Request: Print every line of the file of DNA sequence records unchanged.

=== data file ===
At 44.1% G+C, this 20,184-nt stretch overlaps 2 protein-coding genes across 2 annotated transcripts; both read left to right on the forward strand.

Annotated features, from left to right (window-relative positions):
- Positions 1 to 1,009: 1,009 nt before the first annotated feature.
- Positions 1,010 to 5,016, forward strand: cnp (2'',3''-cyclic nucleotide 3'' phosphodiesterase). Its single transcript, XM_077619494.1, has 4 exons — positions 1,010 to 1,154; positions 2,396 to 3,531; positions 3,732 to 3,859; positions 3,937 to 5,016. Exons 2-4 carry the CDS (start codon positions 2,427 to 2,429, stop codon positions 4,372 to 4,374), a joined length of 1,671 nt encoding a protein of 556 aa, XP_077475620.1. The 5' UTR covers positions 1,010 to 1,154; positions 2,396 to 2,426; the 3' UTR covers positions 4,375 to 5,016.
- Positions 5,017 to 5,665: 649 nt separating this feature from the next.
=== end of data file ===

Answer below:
At 44.1% G+C, this 20,184-nt stretch overlaps 2 protein-coding genes across 2 annotated transcripts; both read left to right on the forward strand.

Annotated features, from left to right (window-relative positions):
- Positions 1 to 1,009: 1,009 nt before the first annotated feature.
- Positions 1,010 to 5,016, forward strand: cnp (2'',3''-cyclic nucleotide 3'' phosphodiesterase). Its single transcript, XM_077619494.1, has 4 exons — positions 1,010 to 1,154; positions 2,396 to 3,531; positions 3,732 to 3,859; positions 3,937 to 5,016. Exons 2-4 carry the CDS (start codon positions 2,427 to 2,429, stop codon positions 4,372 to 4,374), a joined length of 1,671 nt encoding a protein of 556 aa, XP_077475620.1. The 5' UTR covers positions 1,010 to 1,154; positions 2,396 to 2,426; the 3' UTR covers positions 4,375 to 5,016.
- Positions 5,017 to 5,665: 649 nt separating this feature from the next.